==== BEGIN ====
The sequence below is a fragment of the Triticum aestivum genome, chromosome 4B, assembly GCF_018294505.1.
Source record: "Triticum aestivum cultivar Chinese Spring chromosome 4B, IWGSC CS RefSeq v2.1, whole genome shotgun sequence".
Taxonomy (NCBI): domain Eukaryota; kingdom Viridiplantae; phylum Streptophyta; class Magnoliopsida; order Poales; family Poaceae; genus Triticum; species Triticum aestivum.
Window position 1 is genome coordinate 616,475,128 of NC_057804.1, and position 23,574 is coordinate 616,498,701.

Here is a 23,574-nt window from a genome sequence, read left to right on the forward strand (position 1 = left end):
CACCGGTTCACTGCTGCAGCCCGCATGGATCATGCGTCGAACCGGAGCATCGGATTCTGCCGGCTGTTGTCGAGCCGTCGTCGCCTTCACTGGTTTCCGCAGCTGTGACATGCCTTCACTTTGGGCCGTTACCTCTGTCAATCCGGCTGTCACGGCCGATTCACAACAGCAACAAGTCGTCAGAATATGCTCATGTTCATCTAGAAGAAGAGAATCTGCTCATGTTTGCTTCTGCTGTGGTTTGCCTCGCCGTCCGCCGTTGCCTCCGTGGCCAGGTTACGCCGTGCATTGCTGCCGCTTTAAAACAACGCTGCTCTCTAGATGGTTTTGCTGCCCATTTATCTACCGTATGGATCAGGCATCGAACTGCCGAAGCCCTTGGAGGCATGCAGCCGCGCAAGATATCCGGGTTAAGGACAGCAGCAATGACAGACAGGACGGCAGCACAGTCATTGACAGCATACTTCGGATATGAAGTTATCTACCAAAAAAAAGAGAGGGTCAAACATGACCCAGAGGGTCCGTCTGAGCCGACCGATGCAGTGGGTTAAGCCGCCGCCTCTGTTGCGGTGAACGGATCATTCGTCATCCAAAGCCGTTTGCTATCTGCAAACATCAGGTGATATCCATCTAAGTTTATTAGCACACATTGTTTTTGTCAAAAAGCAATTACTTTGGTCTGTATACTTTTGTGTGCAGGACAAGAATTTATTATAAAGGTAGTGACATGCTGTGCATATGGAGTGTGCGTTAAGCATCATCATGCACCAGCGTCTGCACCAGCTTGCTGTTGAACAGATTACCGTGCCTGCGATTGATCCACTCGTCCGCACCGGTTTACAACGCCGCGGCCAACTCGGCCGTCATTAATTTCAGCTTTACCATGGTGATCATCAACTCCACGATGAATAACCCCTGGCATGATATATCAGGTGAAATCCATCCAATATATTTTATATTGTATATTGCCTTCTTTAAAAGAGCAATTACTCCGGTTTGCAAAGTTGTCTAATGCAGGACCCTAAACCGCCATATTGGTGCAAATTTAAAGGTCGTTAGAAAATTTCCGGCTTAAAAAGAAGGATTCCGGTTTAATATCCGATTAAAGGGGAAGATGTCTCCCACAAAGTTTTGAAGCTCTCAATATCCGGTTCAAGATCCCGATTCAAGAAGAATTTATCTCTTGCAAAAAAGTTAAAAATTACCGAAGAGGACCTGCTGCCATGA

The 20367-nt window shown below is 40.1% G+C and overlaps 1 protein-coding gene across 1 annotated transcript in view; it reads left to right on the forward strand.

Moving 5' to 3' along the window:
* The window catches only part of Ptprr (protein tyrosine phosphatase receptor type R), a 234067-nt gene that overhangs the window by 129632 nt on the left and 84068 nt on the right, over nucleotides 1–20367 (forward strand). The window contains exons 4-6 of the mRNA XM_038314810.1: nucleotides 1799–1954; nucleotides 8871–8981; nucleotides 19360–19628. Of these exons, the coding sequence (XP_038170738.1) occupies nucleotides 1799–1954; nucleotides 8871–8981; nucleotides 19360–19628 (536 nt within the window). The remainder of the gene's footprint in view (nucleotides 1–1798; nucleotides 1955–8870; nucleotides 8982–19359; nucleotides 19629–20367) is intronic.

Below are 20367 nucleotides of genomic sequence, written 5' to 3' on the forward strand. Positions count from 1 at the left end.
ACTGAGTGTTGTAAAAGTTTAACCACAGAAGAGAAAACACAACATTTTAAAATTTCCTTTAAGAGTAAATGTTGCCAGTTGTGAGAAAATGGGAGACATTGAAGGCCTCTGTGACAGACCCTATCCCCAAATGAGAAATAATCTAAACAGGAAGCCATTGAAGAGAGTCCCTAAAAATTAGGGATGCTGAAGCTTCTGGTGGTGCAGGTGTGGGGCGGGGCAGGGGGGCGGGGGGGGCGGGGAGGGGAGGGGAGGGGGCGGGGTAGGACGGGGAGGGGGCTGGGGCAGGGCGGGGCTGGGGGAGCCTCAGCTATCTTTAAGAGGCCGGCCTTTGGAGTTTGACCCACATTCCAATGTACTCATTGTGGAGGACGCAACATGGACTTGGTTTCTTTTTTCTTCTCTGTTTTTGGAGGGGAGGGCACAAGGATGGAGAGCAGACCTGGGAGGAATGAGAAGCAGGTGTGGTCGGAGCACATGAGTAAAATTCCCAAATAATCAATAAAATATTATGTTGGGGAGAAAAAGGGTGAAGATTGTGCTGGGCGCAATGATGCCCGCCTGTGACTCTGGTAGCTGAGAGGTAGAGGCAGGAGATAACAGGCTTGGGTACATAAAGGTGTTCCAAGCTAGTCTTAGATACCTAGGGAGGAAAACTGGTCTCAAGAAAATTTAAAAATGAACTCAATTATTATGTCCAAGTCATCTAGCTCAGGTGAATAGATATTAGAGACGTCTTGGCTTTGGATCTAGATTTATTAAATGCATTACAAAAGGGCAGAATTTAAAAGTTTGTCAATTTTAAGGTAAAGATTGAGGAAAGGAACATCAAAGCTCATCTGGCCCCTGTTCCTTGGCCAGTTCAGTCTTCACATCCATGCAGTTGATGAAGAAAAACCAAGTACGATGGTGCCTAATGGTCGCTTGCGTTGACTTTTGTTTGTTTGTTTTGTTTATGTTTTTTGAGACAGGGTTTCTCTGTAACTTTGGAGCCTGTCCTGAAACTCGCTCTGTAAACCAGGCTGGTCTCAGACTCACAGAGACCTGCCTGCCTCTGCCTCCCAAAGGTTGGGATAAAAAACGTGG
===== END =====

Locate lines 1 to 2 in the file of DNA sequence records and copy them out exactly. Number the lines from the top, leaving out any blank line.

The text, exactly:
The sequence below is a fragment of the Triticum aestivum genome, chromosome 4B, assembly GCF_018294505.1.
Source record: "Triticum aestivum cultivar Chinese Spring chromosome 4B, IWGSC CS RefSeq v2.1, whole genome shotgun sequence".